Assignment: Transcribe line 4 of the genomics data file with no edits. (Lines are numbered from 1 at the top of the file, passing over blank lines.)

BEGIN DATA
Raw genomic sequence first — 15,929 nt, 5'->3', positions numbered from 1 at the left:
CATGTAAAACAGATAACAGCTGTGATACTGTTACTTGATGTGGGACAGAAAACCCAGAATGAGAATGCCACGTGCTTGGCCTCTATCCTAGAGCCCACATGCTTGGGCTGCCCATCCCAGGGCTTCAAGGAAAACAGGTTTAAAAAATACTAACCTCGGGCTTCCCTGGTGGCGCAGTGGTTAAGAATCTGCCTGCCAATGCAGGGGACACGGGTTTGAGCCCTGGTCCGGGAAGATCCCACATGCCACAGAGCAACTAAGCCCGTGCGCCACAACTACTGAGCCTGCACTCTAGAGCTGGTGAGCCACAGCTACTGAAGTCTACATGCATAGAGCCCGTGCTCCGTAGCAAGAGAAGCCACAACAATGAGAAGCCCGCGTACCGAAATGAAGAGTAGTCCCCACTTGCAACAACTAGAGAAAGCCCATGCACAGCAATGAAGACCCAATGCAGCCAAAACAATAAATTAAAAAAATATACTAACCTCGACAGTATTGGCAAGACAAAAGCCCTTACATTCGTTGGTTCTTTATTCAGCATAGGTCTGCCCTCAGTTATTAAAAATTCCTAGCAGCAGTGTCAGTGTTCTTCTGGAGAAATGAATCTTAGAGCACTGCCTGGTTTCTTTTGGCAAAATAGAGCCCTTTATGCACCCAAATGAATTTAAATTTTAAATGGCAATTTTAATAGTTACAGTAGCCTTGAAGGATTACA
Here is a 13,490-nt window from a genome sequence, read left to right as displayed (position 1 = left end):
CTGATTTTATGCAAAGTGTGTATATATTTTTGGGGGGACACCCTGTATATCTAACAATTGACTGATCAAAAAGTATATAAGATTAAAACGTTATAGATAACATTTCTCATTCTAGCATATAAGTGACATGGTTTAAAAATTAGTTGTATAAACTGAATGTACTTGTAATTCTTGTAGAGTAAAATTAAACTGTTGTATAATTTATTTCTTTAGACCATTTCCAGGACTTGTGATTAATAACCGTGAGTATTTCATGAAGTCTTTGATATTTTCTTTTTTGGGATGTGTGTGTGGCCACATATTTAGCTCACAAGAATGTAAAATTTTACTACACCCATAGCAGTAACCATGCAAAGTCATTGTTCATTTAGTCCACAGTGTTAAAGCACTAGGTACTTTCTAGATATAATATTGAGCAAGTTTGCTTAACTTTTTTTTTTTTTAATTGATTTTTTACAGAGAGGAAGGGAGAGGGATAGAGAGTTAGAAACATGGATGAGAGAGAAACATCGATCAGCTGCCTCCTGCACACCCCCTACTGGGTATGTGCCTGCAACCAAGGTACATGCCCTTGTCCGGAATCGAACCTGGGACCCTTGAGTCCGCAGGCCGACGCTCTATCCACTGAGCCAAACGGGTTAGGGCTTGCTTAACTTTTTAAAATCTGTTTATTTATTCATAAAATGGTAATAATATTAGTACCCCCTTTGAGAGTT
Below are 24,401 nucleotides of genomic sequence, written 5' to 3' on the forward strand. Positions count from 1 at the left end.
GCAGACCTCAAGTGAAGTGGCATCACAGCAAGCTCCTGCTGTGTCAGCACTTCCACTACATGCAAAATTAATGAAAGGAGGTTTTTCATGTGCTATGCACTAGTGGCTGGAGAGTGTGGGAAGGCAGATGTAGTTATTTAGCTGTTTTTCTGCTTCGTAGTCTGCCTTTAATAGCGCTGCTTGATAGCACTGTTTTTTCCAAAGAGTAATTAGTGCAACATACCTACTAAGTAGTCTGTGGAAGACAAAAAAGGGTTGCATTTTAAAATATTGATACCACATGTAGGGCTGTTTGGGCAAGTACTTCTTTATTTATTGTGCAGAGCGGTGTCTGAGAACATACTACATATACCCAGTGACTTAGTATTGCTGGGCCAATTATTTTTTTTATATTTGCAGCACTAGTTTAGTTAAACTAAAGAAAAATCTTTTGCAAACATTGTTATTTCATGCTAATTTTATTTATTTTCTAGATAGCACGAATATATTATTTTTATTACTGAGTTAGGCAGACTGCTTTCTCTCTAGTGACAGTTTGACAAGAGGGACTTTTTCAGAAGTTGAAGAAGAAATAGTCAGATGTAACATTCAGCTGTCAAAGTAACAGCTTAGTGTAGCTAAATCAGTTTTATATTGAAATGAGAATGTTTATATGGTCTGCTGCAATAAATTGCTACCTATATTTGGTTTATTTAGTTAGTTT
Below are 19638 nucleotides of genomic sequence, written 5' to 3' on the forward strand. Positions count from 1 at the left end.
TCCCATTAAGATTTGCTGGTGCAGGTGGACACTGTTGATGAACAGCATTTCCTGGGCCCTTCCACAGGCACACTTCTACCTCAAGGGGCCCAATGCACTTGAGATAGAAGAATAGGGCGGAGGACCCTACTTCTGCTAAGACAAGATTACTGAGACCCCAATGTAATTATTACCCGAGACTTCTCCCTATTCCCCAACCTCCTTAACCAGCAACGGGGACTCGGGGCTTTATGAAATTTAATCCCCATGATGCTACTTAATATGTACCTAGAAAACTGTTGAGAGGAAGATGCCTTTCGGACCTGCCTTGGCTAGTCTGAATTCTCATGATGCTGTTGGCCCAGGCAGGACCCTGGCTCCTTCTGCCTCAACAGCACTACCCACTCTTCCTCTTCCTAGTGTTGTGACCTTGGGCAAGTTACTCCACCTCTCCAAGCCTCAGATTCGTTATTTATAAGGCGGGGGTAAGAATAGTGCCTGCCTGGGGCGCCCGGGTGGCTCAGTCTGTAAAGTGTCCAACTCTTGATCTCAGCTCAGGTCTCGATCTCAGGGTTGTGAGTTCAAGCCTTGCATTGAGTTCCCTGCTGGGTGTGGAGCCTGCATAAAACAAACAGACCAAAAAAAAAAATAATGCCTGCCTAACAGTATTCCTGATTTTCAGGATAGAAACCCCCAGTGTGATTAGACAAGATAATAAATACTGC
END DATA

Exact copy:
CTGATTTTATGCAAAGTGTGTATATATTTTTGGGGGGACACCCTGTATATCTAACAATTGACTGATCAAAAAGTATATAAGATTAAAACGTTATAGATAACATTTCTCATTCTAGCATATAAGTGACATGGTTTAAAAATTAGTTGTATAAACTGAATGTACTTGTAATTCTTGTAGAGTAAAATTAAACTGTTGTATAATTTATTTCTTTAGACCATTTCCAGGACTTGTGATTAATAACCGTGAGTATTTCATGAAGTCTTTGATATTTTCTTTTTTGGGATGTGTGTGTGGCCACATATTTAGCTCACAAGAATGTAAAATTTTACTACACCCATAGCAGTAACCATGCAAAGTCATTGTTCATTTAGTCCACAGTGTTAAAGCACTAGGTACTTTCTAGATATAATATTGAGCAAGTTTGCTTAACTTTTTTTTTTTTTAATTGATTTTTTACAGAGAGGAAGGGAGAGGGATAGAGAGTTAGAAACATGGATGAGAGAGAAACATCGATCAGCTGCCTCCTGCACACCCCCTACTGGGTATGTGCCTGCAACCAAGGTACATGCCCTTGTCCGGAATCGAACCTGGGACCCTTGAGTCCGCAGGCCGACGCTCTATCCACTGAGCCAAACGGGTTAGGGCTTGCTTAACTTTTTAAAATCTGTTTATTTATTCATAAAATGGTAATAATATTAGTACCCCCTTTGAGAGTT